Author Topic: Thoughts About Self-Defense Pistols  (Read 784 times)

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M1911A1

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Thoughts About Self-Defense Pistols
« on: August 18, 2016, 01:39:18 PM »
Here's an essay which may be helpful when it comes to buying a self-defense pistol, or in critiquing the one you already own.

Click on: http://guntoters.com/blog/2016/08/18/thoughts-about-self-defense-pistols/

I realize that my criteria may not also be yours, so I actively request that you post your own arguments, pro and con, either here or attached to my own essay.
Steve,
retired leathersmith and practical shooter


"Qui desiderat pacem, præparet bellum."

Squerly

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Re: Thoughts About Self-Defense Pistols
« Reply #1 on: August 19, 2016, 04:04:42 PM »
I'm a DAO kind of guy.  I like knowing how the trigger is going to feel every single time.   Nice article Steve.
Squerly~

Taurian

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Re: Thoughts About Self-Defense Pistols
« Reply #2 on: August 20, 2016, 06:36:31 AM »
A very well thought out and informative article. The three areas of concern; trigger, grip, and sights addressed common considerations when choosing a pistol that would be used for defensive purposes. I was actually relieved to not to read about caliber, although it does play a part in the play.

Of the three concerns, which would be considered the most important; trigger, grip, or sights? For me, I can have the best of sets and triggers, but if the grip is lacking nothing else matters.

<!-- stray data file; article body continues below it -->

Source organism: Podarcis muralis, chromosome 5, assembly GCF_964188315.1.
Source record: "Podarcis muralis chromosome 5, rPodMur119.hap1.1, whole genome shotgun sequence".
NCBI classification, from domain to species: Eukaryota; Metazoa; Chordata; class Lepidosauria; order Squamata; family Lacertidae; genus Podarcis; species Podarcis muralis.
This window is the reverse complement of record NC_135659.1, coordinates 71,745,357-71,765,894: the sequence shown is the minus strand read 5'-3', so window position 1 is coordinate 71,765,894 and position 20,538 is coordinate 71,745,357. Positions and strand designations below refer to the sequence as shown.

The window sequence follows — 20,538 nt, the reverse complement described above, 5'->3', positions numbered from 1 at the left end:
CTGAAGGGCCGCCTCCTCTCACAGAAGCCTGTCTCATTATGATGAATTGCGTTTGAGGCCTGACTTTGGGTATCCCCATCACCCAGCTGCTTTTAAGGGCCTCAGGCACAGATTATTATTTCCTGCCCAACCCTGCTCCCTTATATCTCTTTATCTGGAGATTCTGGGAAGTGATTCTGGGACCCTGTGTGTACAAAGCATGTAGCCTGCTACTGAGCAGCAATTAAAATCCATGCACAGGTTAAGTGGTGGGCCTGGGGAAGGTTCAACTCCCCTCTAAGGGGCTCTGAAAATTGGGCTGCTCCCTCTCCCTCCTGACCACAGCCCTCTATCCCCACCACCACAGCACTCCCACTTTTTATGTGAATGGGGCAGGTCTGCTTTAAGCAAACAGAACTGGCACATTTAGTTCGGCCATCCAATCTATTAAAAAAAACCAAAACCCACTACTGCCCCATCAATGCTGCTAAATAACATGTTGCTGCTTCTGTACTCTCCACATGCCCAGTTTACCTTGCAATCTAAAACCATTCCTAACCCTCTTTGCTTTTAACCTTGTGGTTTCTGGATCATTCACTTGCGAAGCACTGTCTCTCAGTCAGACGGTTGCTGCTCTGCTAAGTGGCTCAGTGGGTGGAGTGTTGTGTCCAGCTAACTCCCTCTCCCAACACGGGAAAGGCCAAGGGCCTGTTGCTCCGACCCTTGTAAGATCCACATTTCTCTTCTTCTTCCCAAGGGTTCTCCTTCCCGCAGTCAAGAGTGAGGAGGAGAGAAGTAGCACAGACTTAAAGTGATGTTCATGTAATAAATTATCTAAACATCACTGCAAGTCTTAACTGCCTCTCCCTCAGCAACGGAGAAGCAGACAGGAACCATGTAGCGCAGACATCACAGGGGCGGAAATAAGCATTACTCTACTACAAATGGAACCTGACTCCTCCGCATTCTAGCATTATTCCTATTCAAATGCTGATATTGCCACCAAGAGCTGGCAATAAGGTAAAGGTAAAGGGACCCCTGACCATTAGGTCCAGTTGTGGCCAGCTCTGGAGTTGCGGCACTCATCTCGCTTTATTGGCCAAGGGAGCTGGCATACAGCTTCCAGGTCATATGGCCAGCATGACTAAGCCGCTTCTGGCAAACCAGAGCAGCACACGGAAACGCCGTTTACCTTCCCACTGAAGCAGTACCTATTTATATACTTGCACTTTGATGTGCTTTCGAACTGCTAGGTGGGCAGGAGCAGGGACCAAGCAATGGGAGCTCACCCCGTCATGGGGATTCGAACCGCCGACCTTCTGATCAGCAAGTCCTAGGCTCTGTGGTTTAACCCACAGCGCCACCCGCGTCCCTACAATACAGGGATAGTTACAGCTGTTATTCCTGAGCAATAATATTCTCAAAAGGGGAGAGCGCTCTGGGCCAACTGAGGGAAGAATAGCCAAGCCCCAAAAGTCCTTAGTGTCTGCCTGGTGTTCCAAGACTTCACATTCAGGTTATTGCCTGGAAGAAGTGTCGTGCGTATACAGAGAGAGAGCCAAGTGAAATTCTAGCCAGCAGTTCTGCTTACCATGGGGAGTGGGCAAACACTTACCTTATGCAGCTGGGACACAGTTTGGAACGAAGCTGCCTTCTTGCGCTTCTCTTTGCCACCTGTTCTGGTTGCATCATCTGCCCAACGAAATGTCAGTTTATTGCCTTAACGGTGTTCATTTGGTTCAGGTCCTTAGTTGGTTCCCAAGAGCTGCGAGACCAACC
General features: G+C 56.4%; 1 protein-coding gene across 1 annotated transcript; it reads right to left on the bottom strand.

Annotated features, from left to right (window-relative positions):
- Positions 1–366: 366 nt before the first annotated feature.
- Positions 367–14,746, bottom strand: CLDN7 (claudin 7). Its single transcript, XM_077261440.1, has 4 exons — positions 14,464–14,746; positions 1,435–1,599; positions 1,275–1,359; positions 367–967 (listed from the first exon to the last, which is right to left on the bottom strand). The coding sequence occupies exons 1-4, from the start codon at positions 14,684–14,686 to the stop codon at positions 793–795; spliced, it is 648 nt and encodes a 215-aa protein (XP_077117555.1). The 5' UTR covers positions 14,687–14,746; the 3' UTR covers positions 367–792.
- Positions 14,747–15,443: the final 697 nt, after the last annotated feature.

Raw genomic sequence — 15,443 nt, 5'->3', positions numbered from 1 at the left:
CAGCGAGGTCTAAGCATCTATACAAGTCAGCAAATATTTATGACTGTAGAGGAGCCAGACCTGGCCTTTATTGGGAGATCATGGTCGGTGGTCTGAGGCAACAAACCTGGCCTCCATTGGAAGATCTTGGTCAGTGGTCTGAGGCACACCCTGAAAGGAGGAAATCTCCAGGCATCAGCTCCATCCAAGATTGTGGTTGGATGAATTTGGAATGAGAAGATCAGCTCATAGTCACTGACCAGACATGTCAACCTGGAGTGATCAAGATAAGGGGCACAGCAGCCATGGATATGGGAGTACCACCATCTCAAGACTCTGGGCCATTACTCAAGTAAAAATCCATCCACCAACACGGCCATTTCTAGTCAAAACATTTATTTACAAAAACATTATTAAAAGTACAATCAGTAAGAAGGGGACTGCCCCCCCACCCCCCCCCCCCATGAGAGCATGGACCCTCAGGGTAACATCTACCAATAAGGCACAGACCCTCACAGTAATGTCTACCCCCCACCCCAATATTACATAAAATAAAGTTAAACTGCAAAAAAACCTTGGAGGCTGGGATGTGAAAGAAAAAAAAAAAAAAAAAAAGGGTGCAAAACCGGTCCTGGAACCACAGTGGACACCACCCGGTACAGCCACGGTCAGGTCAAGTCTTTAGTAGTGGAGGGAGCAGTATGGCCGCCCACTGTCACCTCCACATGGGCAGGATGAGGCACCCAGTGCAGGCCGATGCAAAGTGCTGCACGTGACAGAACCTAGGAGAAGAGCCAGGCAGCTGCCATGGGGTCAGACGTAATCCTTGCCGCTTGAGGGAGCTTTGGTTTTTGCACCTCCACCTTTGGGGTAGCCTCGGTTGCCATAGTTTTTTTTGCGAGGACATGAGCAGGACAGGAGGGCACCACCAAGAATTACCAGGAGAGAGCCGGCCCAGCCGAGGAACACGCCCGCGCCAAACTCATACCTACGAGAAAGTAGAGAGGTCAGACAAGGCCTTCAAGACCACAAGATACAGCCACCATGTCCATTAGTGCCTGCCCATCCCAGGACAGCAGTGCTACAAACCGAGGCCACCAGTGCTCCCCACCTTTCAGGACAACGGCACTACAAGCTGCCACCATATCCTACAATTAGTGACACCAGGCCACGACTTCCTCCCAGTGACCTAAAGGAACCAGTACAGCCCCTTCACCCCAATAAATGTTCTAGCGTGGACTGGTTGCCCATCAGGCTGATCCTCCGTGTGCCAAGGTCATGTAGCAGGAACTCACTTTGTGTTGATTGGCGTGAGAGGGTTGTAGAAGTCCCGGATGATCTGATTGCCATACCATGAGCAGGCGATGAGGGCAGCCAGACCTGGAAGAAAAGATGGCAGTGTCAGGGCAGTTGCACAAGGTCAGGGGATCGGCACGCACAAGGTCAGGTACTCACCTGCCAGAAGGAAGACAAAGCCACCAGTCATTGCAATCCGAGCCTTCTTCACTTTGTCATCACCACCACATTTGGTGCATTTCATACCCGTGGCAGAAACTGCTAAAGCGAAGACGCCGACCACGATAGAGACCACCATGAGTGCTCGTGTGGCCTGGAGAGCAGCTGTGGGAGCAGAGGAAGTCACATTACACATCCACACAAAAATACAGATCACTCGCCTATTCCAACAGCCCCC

When we speak of the grip of the pistol (or revolver), the normal assumption is the width of the grip is under discussion. While I agree that the width of the grip is important, I consider the front to rear length of the grip area, and its relationship to the trigger, to be as important. 

Most handgun manufacturers tend to design handgun gripping areas for “the most of us” and which is actually harmful to a “few of us” in regards to the bio-mechanics of the hand itself.  In short, we usually shoot handguns that do not adapt to our hand, but we either have to live with the grip of the gun – or decide not to adapt at all and look for a handgun that better fits our hand. Granted that some, but not all, manufacturers provide for some degree of change in order to accommodate different hand sizes; for example, providing interchangeable back-straps that the user can quickly swap from one to another until they decide “that’s close enough” and call it a day.  Most handgun grips are akin to pulling a bowling ball off the rack at a bowling alley and hope that you can find one that you can somewhat throw down an alley.  Having a bowling ball properly drilled for your span and finger depth makes a big difference in how you handle that ball.  Doing so also prevents some harmful affects on the muscles, tendons and joints of the hand, of the wrist, and also of the forearm that can possibly lead to long term disabilities.